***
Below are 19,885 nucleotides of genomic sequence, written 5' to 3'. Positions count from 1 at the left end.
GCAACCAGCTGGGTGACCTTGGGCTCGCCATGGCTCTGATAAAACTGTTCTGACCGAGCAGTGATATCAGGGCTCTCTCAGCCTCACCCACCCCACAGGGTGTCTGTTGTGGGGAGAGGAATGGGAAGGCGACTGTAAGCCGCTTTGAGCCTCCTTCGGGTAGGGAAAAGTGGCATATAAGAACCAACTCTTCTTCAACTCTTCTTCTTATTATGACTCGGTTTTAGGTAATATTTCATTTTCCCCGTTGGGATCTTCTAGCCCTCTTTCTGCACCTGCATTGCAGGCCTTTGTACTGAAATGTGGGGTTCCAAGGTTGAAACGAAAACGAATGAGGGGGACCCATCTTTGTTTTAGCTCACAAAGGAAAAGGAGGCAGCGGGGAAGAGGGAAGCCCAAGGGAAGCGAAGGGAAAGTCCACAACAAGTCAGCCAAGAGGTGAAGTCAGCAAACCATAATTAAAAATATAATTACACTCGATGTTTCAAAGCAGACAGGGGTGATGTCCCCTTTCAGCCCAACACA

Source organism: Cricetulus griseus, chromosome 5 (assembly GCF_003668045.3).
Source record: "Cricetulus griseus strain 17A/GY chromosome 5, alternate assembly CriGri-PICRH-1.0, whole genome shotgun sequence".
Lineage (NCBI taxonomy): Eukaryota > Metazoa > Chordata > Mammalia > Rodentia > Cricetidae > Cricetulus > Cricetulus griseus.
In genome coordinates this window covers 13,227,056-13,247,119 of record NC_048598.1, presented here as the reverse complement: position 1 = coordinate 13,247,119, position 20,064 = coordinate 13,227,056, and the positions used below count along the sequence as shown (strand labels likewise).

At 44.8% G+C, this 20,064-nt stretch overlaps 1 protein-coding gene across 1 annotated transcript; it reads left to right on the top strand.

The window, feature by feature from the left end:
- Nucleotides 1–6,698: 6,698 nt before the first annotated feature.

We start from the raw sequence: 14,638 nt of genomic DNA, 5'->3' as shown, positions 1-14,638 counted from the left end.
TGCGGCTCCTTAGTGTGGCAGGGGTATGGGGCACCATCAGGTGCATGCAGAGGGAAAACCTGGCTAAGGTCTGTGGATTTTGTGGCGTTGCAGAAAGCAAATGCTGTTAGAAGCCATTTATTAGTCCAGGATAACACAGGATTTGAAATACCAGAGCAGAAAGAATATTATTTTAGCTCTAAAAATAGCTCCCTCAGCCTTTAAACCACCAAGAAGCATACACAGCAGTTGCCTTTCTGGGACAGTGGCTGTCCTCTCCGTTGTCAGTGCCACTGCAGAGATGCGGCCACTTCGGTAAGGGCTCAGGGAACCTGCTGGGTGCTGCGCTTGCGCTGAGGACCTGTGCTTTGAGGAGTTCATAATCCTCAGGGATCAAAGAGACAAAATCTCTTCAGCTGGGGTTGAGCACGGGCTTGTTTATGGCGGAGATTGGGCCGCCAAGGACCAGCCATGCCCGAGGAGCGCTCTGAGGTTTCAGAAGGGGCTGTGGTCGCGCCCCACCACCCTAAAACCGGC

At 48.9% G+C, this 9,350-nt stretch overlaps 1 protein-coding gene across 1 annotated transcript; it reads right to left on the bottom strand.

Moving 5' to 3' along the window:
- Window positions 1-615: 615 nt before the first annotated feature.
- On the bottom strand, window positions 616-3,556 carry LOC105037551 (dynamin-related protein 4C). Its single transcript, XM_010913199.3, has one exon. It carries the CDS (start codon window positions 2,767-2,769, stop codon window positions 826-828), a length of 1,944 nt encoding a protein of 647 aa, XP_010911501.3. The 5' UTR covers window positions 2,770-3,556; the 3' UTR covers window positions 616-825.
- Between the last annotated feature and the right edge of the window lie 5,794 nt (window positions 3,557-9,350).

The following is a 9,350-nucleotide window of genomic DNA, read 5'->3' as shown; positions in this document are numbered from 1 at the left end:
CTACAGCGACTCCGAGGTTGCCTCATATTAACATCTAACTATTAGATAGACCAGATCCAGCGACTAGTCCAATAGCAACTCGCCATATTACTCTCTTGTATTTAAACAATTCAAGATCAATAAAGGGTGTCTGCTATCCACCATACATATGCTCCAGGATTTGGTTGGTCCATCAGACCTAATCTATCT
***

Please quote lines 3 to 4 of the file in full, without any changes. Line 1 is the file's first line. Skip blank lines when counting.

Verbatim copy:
Source organism: Cricetulus griseus, chromosome 5 (assembly GCF_003668045.3).
Source record: "Cricetulus griseus strain 17A/GY chromosome 5, alternate assembly CriGri-PICRH-1.0, whole genome shotgun sequence".